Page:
Try Windows 8 Before Taking the Plunge
As Windows 8 gets closer and closer to in-our-hands reality, there’s a lot of buzz about how great or how horrible the new features are, especially the interface. Windows 8 “Metro” interface will replace the Windows Vista/7 “Aero” look which lots of folks, including myself, like a lot. Whether or not this is a good thing is up for grabs at the moment. But luckily you can try out some of the new features of Windows 8 to see if you like them enough to make the jump when it becomes available. In some cases, you may just decide you don’t need Windows 8 but keep the look of it through freeware or shareware programs.
The Metro interface is a pretty bold move for MS in terms of style. The move from XP to Vista in terms of the user interface was more evolutionary, with more visual effects like transparency and shading, smoother graphics, and just all-around looked and felt better while still using familiar things like icons and the taskbar. Metro moves from icons to something called Live Tiles, which are more like apps than icons. They can display information like live Twitter and Facebook feeds, display new email notifications, and includes other things like widgets that Windows 7 currently has but modified to the Windows 8 look. The visual differences are pretty dramatic and you will likely love Metro or hate it. Open windows look more similar to Windows 7, so that part will likely not be as jarring. It’s the desktop that seems to have the most dramatic change.
So how do you try before you buy? Actually it’s not that difficult, and can cost you nothing.
If you are serious about trying Windows 8, you can download and install the official Microsoft Consumer Preview version available on their website. This allows you to try not only the interface but the whole package. However the software is time-limited and will become inoperable at some point when 8 officially comes out, so you’ll want to keep your original version installed in most cases. You can have both 7 and 8 on the same computer if you install 8 as a dual-boot OS or run it through a virtual machine through VMWare. If this sounds confusing, then don’t bother.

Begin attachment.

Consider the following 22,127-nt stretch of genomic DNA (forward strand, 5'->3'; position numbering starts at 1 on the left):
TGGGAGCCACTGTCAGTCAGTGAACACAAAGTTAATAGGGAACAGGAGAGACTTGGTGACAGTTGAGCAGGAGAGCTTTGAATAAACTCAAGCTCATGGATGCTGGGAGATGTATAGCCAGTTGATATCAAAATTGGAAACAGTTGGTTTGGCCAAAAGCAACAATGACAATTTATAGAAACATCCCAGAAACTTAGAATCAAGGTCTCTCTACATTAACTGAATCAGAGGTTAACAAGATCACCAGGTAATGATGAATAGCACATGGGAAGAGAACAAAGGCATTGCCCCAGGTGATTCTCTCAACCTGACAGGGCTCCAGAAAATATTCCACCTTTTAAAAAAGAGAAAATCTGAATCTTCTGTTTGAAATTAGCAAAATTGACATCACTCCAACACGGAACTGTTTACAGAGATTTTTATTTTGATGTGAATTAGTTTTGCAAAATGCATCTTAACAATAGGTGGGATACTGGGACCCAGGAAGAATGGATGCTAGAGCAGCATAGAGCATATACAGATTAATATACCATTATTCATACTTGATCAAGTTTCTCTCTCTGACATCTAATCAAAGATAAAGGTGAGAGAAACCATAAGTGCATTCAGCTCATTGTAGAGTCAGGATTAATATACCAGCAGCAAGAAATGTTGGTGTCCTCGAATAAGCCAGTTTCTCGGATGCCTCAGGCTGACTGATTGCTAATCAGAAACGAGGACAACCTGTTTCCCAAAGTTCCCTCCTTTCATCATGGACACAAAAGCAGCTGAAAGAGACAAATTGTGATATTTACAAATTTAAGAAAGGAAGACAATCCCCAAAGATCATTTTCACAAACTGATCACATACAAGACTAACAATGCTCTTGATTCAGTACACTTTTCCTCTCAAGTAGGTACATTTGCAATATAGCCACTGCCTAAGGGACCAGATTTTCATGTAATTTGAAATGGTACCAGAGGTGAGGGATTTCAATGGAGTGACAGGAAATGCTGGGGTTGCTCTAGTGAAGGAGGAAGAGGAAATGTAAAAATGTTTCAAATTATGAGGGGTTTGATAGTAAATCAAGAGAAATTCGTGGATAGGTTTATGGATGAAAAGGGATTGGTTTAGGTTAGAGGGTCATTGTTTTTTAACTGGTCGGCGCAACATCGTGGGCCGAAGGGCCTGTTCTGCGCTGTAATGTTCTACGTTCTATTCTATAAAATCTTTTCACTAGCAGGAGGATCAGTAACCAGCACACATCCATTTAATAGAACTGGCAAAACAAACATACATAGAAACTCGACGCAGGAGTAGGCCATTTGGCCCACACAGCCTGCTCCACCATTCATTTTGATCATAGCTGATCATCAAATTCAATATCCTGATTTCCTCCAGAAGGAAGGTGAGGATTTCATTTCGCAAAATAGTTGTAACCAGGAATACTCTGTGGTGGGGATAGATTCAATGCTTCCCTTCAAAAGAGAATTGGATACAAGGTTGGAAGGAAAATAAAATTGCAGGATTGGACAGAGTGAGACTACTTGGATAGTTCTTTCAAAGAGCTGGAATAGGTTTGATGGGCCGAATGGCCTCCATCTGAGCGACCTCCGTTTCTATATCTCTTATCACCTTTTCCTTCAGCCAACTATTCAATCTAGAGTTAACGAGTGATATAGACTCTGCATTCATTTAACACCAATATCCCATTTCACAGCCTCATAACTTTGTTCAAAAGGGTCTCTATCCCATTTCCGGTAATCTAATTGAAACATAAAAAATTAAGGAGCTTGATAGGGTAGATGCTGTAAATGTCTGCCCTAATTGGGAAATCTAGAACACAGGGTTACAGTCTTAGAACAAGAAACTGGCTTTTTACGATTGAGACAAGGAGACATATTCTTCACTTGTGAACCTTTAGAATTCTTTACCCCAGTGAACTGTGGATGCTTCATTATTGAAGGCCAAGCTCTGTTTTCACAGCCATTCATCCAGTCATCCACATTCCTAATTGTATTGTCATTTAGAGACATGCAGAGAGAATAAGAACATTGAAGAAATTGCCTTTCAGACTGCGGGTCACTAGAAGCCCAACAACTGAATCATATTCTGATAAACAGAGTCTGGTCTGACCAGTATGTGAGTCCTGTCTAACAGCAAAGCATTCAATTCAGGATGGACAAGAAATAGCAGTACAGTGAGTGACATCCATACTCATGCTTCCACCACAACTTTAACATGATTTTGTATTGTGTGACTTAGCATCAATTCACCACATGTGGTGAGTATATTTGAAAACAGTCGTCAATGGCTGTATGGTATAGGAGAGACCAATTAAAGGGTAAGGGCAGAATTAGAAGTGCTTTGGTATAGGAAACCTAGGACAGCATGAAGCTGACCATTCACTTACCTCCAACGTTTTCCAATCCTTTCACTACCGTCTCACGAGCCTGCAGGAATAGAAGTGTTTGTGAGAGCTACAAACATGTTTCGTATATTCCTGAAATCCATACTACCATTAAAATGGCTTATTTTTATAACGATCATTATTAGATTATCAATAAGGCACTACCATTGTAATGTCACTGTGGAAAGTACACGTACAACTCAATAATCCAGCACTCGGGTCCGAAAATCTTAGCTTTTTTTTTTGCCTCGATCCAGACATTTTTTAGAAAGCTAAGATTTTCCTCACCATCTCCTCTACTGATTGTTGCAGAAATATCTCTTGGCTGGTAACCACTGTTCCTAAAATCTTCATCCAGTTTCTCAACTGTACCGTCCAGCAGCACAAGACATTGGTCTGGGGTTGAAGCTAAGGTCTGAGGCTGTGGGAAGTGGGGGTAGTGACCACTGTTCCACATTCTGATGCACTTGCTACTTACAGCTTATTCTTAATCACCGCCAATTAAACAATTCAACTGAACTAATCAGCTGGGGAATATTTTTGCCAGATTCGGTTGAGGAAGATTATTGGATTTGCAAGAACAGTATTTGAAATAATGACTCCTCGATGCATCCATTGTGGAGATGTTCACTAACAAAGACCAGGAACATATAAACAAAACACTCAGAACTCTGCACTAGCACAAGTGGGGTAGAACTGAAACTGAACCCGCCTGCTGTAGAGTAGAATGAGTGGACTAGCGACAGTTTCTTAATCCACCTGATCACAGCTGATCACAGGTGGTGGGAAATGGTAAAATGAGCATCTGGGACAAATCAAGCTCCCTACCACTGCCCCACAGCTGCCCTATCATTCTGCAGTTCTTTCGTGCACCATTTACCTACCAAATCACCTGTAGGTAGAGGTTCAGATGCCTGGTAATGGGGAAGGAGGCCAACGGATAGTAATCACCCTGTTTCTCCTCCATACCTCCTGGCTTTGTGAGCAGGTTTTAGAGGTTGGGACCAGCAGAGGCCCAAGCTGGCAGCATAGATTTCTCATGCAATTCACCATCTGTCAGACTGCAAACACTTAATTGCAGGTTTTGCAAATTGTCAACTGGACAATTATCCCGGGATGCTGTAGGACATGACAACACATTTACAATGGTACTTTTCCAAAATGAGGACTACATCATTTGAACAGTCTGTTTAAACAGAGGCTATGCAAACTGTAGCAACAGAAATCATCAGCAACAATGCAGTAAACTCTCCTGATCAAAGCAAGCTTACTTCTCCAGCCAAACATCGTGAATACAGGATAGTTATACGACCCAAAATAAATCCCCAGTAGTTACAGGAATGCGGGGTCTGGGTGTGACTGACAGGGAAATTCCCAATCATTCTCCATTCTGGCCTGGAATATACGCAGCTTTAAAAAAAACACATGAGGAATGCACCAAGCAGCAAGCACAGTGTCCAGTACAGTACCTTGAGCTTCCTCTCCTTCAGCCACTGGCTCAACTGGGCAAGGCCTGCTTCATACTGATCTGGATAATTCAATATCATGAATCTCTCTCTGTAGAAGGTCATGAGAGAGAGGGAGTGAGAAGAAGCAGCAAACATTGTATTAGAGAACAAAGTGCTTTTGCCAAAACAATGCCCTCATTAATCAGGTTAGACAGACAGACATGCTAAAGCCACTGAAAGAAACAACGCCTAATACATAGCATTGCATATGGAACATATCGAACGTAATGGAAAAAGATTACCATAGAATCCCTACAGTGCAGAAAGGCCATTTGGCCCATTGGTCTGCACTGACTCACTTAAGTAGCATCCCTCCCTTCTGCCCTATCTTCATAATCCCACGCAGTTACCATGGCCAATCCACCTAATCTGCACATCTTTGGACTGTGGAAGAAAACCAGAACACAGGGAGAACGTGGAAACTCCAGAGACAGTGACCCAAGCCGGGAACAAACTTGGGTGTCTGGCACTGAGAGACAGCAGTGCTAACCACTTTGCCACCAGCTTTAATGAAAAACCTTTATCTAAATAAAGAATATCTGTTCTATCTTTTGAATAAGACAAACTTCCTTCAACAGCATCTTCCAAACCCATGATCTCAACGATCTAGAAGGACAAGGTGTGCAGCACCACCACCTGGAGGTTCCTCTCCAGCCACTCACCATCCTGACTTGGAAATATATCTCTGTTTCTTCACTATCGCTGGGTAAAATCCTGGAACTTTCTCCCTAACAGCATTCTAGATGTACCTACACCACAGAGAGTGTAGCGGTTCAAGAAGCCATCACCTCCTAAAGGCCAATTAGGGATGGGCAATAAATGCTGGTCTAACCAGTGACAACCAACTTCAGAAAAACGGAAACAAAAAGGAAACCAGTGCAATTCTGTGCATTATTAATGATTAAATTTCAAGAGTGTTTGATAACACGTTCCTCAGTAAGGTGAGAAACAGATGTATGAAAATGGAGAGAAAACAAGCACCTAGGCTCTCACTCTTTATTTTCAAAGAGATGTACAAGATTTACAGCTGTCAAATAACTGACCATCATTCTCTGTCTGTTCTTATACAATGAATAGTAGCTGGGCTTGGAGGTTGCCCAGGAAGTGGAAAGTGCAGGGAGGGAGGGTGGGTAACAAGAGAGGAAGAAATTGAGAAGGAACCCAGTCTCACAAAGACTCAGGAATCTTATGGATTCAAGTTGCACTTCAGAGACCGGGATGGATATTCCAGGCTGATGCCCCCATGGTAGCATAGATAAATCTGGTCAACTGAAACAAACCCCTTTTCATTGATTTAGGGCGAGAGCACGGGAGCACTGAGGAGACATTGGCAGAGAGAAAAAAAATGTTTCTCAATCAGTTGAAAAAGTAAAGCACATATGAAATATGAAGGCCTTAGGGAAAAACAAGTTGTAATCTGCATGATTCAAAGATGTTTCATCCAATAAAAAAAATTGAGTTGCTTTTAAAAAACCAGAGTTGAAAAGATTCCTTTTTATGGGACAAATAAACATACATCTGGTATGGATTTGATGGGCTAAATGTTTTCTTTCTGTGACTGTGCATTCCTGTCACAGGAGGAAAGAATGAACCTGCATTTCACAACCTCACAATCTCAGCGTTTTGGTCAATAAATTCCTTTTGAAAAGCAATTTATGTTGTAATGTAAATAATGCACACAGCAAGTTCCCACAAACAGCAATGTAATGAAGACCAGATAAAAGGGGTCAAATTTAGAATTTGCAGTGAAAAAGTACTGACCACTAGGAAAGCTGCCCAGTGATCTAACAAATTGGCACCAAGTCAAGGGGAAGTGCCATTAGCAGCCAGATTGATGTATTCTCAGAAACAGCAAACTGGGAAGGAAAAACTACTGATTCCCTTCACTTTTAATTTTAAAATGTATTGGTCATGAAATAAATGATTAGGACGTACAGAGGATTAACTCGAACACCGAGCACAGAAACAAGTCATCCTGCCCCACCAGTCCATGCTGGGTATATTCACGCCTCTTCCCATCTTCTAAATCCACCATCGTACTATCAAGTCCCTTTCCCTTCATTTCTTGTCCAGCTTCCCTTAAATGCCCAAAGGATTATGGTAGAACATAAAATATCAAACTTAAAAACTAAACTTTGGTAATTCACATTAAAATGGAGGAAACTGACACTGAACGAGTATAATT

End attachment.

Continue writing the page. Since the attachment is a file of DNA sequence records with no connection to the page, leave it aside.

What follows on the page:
If you just want to try the interface, you can get a feel for it by downloading the Omnimo skin for Rainmeter. Rainmeter is an extremely cool program that allows you to not only change the look and feel of your desktop through skins, but can add a lot of funcionality to Windows as well. Below is a video featuring the Omnimo skin so you can see it in action.
The nice thing with Omnimo is that if you don’t like it, you just turn it off or uninstall it. Having tried Omnimo I found it a bit tricky to use. It is highly customizeable – even allowing you to make your own tiles – but I wasn’t able to get it to pick up my Gmail account or read the weather right. Plus I ended up not liking the huge tiles that took over my desktop.
Both Rainmeter and Omnimo are free, and even if you don’t like Omnimo you may find other tools and skins for Rainmeter that can enhance your desktop to your liking. If you’re more tech-savvy and want to try the real deal, download the release candidate and publish your opinion online.